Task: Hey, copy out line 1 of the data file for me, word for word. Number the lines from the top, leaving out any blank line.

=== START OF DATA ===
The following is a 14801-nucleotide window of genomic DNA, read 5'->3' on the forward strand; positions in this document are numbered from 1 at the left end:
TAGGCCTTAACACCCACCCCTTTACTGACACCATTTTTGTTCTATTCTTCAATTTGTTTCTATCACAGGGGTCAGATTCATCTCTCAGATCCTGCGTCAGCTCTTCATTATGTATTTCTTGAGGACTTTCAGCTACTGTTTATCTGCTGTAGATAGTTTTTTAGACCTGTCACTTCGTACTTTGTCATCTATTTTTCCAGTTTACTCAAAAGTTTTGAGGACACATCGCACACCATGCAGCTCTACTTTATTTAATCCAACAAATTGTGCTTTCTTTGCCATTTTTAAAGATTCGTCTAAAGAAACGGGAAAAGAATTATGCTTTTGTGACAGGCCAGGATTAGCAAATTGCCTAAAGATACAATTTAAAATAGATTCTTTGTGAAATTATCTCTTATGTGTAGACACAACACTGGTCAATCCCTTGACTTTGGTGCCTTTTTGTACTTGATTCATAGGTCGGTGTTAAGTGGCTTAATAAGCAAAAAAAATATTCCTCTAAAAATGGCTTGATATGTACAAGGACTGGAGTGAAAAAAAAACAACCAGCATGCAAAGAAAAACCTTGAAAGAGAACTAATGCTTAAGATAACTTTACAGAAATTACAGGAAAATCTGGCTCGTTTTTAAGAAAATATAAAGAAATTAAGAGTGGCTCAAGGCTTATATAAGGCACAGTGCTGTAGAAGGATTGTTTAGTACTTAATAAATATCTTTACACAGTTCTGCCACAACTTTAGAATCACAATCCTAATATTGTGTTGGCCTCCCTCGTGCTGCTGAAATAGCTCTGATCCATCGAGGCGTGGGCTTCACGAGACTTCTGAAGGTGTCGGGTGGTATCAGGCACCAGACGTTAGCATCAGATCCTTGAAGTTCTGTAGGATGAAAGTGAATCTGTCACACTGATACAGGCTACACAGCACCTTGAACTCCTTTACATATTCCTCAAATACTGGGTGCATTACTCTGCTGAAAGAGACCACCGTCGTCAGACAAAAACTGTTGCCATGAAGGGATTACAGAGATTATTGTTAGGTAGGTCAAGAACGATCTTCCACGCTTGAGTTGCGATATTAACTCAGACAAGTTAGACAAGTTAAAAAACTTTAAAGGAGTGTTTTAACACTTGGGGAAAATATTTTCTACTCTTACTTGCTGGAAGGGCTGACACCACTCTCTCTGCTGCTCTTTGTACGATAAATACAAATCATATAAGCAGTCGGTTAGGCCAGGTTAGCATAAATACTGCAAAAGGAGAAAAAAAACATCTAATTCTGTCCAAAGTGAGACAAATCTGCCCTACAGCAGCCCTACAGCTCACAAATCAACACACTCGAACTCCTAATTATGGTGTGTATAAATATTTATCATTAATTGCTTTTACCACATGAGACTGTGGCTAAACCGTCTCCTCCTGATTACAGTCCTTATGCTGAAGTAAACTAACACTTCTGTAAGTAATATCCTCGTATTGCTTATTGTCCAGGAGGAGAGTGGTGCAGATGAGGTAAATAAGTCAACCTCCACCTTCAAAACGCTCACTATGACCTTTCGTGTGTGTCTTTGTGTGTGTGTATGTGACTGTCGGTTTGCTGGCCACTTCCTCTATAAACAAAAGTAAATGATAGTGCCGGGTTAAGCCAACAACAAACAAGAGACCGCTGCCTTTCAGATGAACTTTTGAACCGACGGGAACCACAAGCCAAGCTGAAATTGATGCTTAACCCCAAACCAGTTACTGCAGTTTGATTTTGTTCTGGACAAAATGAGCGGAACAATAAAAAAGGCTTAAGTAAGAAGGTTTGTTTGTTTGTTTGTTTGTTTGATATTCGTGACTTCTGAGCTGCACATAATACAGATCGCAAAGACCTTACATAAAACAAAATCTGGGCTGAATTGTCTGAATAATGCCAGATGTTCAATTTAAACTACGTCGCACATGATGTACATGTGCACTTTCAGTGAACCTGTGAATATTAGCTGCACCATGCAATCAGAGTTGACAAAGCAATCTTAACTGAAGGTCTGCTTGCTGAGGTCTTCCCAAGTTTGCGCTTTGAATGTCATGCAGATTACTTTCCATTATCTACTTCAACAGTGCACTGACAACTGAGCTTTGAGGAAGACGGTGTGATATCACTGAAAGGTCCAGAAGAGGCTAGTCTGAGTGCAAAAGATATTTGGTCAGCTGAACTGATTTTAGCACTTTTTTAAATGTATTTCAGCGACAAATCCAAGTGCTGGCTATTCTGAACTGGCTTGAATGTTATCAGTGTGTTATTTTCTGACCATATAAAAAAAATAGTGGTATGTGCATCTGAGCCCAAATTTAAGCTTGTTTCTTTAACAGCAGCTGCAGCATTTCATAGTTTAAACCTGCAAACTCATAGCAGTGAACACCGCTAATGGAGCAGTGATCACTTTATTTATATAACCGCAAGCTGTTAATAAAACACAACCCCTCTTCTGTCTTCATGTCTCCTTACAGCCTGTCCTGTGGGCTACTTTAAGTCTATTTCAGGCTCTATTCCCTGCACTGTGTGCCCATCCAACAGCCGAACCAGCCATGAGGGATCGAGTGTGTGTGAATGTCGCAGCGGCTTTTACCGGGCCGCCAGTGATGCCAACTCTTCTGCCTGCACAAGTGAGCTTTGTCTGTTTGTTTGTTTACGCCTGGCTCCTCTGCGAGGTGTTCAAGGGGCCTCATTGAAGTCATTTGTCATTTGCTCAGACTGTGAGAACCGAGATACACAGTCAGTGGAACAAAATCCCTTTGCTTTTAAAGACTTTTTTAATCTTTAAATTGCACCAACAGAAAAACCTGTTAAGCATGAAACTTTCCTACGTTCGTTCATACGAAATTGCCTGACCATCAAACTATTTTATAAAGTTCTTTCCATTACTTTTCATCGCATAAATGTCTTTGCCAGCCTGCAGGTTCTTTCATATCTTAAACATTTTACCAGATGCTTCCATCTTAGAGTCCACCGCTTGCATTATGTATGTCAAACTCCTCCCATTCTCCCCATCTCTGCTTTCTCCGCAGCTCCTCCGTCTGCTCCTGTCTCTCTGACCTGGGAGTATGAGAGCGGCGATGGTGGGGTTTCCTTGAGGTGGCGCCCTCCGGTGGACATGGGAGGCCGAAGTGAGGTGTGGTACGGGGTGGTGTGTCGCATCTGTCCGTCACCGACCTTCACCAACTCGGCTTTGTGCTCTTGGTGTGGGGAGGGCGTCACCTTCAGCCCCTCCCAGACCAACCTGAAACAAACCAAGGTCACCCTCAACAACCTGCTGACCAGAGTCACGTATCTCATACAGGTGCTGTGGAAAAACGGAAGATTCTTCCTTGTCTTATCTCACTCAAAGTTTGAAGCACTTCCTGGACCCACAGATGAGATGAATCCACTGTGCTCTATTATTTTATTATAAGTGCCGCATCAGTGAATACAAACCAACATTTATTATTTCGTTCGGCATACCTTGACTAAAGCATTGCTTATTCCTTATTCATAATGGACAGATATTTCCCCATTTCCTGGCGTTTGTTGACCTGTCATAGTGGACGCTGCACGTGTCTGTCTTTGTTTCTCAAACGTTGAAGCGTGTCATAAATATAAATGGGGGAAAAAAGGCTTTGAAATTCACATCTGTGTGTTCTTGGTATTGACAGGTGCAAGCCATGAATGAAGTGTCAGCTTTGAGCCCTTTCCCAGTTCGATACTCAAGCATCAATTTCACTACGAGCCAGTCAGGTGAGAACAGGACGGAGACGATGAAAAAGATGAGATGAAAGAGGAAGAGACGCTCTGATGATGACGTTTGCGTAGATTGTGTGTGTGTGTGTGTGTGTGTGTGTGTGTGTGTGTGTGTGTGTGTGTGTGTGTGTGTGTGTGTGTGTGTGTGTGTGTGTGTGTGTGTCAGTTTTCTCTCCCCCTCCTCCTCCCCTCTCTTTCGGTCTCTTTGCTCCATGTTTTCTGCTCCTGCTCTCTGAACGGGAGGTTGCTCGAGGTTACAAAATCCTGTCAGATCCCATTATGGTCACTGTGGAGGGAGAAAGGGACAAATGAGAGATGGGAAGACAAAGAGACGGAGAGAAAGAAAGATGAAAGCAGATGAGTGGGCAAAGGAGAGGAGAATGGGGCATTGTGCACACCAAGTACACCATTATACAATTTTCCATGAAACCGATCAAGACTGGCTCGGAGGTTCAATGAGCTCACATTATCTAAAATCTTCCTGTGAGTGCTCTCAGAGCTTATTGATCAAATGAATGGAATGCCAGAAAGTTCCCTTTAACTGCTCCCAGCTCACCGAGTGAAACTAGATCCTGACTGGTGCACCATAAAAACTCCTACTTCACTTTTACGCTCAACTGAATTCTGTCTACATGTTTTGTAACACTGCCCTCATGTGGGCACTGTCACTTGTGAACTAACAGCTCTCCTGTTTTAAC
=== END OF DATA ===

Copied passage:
The following is a 14801-nucleotide window of genomic DNA, read 5'->3' on the forward strand; positions in this document are numbered from 1 at the left end: